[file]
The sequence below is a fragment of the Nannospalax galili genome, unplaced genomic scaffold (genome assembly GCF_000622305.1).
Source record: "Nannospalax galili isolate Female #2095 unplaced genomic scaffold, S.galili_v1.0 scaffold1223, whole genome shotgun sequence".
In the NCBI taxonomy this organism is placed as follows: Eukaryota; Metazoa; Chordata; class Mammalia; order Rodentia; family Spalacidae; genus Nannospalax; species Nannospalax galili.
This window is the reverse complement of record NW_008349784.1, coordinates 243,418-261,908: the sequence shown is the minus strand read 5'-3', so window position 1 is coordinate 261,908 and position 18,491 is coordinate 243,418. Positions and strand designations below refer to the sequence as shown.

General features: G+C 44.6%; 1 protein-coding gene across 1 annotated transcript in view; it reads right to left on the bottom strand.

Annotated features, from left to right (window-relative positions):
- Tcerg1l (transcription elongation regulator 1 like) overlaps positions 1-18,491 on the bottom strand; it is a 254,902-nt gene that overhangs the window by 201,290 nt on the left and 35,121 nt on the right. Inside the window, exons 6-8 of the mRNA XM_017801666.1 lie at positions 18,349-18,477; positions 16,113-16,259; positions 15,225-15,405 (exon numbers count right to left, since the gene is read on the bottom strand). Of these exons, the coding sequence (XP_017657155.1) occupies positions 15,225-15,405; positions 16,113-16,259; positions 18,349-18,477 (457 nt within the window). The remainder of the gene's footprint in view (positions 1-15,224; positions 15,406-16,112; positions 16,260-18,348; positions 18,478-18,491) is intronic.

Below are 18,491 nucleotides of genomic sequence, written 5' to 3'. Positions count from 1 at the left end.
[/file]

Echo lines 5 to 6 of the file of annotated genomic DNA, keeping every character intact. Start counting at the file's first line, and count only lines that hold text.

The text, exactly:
General features: G+C 44.6%; 1 protein-coding gene across 1 annotated transcript in view; it reads right to left on the bottom strand.

Annotated features, from left to right (window-relative positions):